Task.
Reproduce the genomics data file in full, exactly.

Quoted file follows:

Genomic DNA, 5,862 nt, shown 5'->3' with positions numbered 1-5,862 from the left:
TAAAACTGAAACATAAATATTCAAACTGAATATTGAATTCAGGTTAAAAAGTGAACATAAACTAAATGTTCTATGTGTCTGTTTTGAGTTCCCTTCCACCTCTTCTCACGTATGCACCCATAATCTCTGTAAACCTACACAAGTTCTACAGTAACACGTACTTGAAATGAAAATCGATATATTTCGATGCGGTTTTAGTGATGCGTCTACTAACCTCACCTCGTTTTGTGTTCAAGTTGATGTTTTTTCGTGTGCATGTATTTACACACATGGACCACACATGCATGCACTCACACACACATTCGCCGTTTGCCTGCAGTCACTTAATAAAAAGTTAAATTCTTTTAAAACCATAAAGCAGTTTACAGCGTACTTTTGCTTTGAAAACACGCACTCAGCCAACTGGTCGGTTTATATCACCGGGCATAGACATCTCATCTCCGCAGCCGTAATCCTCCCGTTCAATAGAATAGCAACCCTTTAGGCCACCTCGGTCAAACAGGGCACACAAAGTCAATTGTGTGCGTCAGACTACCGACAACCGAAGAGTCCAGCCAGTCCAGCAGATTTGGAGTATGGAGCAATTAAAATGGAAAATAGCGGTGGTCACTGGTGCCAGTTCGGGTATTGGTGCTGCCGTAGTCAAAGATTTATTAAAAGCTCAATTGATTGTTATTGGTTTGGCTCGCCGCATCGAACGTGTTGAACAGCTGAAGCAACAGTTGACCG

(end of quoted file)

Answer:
Genomic DNA, 5,862 nt, shown 5'->3' with positions numbered 1-5,862 from the left:
TAAAACTGAAACATAAATATTCAAACTGAATATTGAATTCAGGTTAAAAAGTGAACATAAACTAAATGTTCTATGTGTCTGTTTTGAGTTCCCTTCCACCTCTTCTCACGTATGCACCCATAATCTCTGTAAACCTACACAAGTTCTACAGTAACACGTACTTGAAATGAAAATCGATATATTTCGATGCGGTTTTAGTGATGCGTCTACTAACCTCACCTCGTTTTGTGTTCAAGTTGATGTTTTTTCGTGTGCATGTATTTACACACATGGACCACACATGCATGCACTCACACACACATTCGCCGTTTGCCTGCAGTCACTTAATAAAAAGTTAAATTCTTTTAAAACCATAAAGCAGTTTACAGCGTACTTTTGCTTTGAAAACACGCACTCAGCCAACTGGTCGGTTTATATCACCGGGCATAGACATCTCATCTCCGCAGCCGTAATCCTCCCGTTCAATAGAATAGCAACCCTTTAGGCCACCTCGGTCAAACAGGGCACACAAAGTCAATTGTGTGCGTCAGACTACCGACAACCGAAGAGTCCAGCCAGTCCAGCAGATTTGGAGTATGGAGCAATTAAAATGGAAAATAGCGGTGGTCACTGGTGCCAGTTCGGGTATTGGTGCTGCCGTAGTCAAAGATTTATTAAAAGCTCAATTGATTGTTATTGGTTTGGCTCGCCGCATCGAACGTGTTGAACAGCTGAAGCAACAGTTGACCG